Before the mass tourism of the 1980s, Marmaris was an idyllic fishing port set as it is in a natural harbour between two mountain ranges on the southwest Mediterranean coast of Turkey. Now, built on tourism, it is a thriving city whose local population of less than 30,000 peaks during the summer months as high as 400,000, it is easy to understand why the majority of people are employed in the tourist industry.
It still retains its links with the sea though as a major centre for sailing, hosting a yachting festival each summer. It also has several marinas used in winter by the Mediterranean wannabees, and is a regular port of call for cruise ships, and the ferry service to the Greek island of Rhodes.
As with most areas of Asia Minor, if you are willing to embrace the local culture, you can get away from the hustle and bustle of the city and its hectic nightlife. In the shady quiet backstreets of the old town, and the sunny squares there are plenty of good restaurants serving local delicacies, and of course Turkish baths where a massage can work wonders.
The archaeology of Marmaris is not great for Anatolia, even though historians in antiquity claim there has been a fortress here since 3000 BCE. Written evidence states that, known as Physkos, the city existed as part of Caria, and was besieged by Alexander the Great when he moved into Asia. The townsfolk however, realising their days were numbered, chose to flee from the castle into the mountains, leaving the burning castle behind them. Alexander did leave a small garrison of Greek soldiers in the castle, which was partially repaired but although it guarded the harbour it did not play a major role in the area.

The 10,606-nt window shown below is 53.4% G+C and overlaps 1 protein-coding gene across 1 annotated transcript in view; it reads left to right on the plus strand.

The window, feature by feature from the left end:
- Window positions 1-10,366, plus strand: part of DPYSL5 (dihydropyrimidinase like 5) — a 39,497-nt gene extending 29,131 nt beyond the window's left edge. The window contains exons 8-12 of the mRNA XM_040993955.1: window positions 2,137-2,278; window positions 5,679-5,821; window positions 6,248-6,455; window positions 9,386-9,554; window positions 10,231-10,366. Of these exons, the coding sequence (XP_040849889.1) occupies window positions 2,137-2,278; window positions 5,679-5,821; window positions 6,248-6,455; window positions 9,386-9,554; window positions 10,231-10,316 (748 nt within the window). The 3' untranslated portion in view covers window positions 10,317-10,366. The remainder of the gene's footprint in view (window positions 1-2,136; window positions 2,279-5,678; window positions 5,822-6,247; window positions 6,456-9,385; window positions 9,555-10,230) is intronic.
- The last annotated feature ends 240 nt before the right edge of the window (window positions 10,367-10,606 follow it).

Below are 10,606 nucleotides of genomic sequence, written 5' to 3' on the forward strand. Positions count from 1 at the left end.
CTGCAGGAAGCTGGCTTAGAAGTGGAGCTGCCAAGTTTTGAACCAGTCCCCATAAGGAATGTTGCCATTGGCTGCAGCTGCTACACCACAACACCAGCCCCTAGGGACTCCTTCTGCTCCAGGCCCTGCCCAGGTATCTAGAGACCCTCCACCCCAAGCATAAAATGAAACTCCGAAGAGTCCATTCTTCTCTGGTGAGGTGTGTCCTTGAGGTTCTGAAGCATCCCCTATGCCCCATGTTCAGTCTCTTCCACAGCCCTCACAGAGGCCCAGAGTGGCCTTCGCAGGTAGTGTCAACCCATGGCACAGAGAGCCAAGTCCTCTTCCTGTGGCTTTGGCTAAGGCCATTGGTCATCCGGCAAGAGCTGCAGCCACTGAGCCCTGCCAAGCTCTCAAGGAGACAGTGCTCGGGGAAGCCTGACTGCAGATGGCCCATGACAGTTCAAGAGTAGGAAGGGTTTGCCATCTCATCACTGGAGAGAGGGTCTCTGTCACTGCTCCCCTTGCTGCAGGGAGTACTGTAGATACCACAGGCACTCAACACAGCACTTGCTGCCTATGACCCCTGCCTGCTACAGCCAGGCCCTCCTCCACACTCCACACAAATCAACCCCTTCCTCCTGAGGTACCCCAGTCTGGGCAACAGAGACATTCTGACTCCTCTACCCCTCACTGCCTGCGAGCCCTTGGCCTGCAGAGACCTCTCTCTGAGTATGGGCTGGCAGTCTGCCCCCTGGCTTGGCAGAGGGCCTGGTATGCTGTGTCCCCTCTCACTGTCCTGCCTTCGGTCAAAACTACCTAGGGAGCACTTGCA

It was not until Sultan Mehmet II united the tribes during the Ottoman Turkish Empire's expansion and conquest of Anatolia that Marmaris came into its own. During the 16th century war broke out between the Turks and the Knights of the Order of St John, who occupied several of the Dodecanese Islands which lay just off the Anatolian coastline.
The Knights headquarters in Rhodes lay directly opposite Marmaris, therefore the unsuccessful Turkish onslaughts which the Knights repulsed that were made by Mehmet II were launched from Marmaris.
When Sultan Suleyman the Magnificent took over the Ottoman army in 1522, he had Marmaris Castle rebuilt and used it as a base to launch his successfully campaign against the Knights.